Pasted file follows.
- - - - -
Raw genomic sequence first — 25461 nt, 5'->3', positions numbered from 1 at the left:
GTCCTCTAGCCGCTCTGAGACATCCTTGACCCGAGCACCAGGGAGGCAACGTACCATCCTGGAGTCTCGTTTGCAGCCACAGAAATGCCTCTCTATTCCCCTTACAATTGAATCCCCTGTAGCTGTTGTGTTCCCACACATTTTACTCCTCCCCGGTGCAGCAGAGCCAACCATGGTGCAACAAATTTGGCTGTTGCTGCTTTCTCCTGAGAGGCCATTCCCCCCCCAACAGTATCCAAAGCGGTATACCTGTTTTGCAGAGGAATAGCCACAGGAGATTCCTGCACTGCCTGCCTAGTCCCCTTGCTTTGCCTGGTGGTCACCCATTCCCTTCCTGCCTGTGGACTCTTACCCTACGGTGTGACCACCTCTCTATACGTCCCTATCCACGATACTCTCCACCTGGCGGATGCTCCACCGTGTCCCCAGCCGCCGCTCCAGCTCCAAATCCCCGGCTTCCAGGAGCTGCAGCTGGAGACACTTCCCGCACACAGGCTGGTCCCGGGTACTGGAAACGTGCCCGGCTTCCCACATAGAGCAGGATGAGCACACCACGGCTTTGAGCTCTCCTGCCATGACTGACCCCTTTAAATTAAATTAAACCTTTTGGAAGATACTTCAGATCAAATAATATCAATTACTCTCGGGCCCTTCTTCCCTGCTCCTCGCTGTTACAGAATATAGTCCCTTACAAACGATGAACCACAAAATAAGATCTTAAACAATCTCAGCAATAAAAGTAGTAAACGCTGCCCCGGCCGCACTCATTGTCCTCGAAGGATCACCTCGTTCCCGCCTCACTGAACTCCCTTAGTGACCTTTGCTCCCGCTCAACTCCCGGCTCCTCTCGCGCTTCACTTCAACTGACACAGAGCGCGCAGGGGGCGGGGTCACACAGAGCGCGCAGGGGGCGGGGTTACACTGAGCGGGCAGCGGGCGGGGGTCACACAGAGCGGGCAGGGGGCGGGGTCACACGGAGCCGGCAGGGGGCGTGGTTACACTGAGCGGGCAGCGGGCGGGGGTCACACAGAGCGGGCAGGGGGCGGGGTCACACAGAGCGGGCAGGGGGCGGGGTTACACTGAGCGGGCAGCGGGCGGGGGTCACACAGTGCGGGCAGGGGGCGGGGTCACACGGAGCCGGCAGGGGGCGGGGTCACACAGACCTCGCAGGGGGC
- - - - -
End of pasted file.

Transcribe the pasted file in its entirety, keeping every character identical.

Raw genomic sequence first — 25461 nt, 5'->3', positions numbered from 1 at the left:
GTCCTCTAGCCGCTCTGAGACATCCTTGACCCGAGCACCAGGGAGGCAACGTACCATCCTGGAGTCTCGTTTGCAGCCACAGAAATGCCTCTCTATTCCCCTTACAATTGAATCCCCTGTAGCTGTTGTGTTCCCACACATTTTACTCCTCCCCGGTGCAGCAGAGCCAACCATGGTGCAACAAATTTGGCTGTTGCTGCTTTCTCCTGAGAGGCCATTCCCCCCCCAACAGTATCCAAAGCGGTATACCTGTTTTGCAGAGGAATAGCCACAGGAGATTCCTGCACTGCCTGCCTAGTCCCCTTGCTTTGCCTGGTGGTCACCCATTCCCTTCCTGCCTGTGGACTCTTACCCTACGGTGTGACCACCTCTCTATACGTCCCTATCCACGATACTCTCCACCTGGCGGATGCTCCACCGTGTCCCCAGCCGCCGCTCCAGCTCCAAATCCCCGGCTTCCAGGAGCTGCAGCTGGAGACACTTCCCGCACACAGGCTGGTCCCGGGTACTGGAAACGTGCCCGGCTTCCCACATAGAGCAGGATGAGCACACCACGGCTTTGAGCTCTCCTGCCATGACTGACCCCTTTAAATTAAATTAAACCTTTTGGAAGATACTTCAGATCAAATAATATCAATTACTCTCGGGCCCTTCTTCCCTGCTCCTCGCTGTTACAGAATATAGTCCCTTACAAACGATGAACCACAAAATAAGATCTTAAACAATCTCAGCAATAAAAGTAGTAAACGCTGCCCCGGCCGCACTCATTGTCCTCGAAGGATCACCTCGTTCCCGCCTCACTGAACTCCCTTAGTGACCTTTGCTCCCGCTCAACTCCCGGCTCCTCTCGCGCTTCACTTCAACTGACACAGAGCGCGCAGGGGGCGGGGTCACACAGAGCGCGCAGGGGGCGGGGTTACACTGAGCGGGCAGCGGGCGGGGGTCACACAGAGCGGGCAGGGGGCGGGGTCACACGGAGCCGGCAGGGGGCGTGGTTACACTGAGCGGGCAGCGGGCGGGGGTCACACAGAGCGGGCAGGGGGCGGGGTCACACAGAGCGGGCAGGGGGCGGGGTTACACTGAGCGGGCAGCGGGCGGGGGTCACACAGTGCGGGCAGGGGGCGGGGTCACACGGAGCCGGCAGGGGGCGGGGTCACACAGACCTCGCAGGGGGC